What do these numbers have to do with one another? Believe it or not they’re all about an election,
Beginning this week Asbarez is introducing a new regular column authored by Ara Mgrdichian
The European Court of Human Rights decided on June 16, 2015 that Armenia and Azerbaijan had violated the rights of refugees who had fled during the Karabagh (Artsakh) conflict.
Jason Katz’s “Impediments to regional development in the South Caucasus” , which Appeared in “Congress blog” on “The Hill” website, leaves the (informed) reader with the impression that the only impeded development exits in the author’s mind
Electric Yerevan; Kamp Armen. These two recent Armenian mini-movements have gotten quite a bit of (well-deserved) attention.
After an hour and a few underground line changes I arrived at the Acton Town subway station.
Amalya Yeghoyan was at a sidewalk café table in Glendale June 3, meeting with two IT business executives.
When a group of young Armenians spontaneously gathered in Yerevan’s Liberty Square 10 days ago to challenge the planned increase of electricity rates, no one expected their protest to reverberate around the world.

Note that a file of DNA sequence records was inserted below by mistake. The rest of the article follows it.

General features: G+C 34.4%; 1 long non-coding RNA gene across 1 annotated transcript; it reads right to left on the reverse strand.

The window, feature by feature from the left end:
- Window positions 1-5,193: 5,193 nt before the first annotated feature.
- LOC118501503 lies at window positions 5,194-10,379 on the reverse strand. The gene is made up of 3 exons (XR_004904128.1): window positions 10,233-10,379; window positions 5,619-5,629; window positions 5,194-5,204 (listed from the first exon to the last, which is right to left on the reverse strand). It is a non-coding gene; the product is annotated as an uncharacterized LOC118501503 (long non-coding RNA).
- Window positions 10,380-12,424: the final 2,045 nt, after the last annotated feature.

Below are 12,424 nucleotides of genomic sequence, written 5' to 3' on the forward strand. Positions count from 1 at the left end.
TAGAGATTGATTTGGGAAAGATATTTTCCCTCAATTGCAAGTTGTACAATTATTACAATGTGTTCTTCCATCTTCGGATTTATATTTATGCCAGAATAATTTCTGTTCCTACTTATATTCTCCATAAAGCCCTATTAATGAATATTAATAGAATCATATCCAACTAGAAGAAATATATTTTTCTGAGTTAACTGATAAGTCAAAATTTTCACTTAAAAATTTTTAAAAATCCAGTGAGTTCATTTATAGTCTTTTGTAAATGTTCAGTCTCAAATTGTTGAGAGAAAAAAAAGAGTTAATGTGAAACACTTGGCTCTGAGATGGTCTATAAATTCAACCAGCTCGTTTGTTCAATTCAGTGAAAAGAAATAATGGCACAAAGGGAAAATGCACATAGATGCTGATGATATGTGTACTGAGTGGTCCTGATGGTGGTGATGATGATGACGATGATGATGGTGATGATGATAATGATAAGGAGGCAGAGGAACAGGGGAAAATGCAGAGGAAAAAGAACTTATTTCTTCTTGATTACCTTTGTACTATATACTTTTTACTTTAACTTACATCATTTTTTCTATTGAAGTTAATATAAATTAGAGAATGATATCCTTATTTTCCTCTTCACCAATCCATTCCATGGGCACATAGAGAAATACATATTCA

The last week’s developments can almost be described as bizarre. Over something as simple and basic as electricity rates (or tariffs as they’re being referred to in what I assume is a more Euro-English parlance) in the Republic of Armenia, a major street mobilization has erupted!
Since his passing on June 15, thousands of journalists have highlighted Kirk Kerkorian’s amazing business accomplishments and substantial charitable contributions. However, these journalists had never met this great man, as he rarely gave interviews to the media.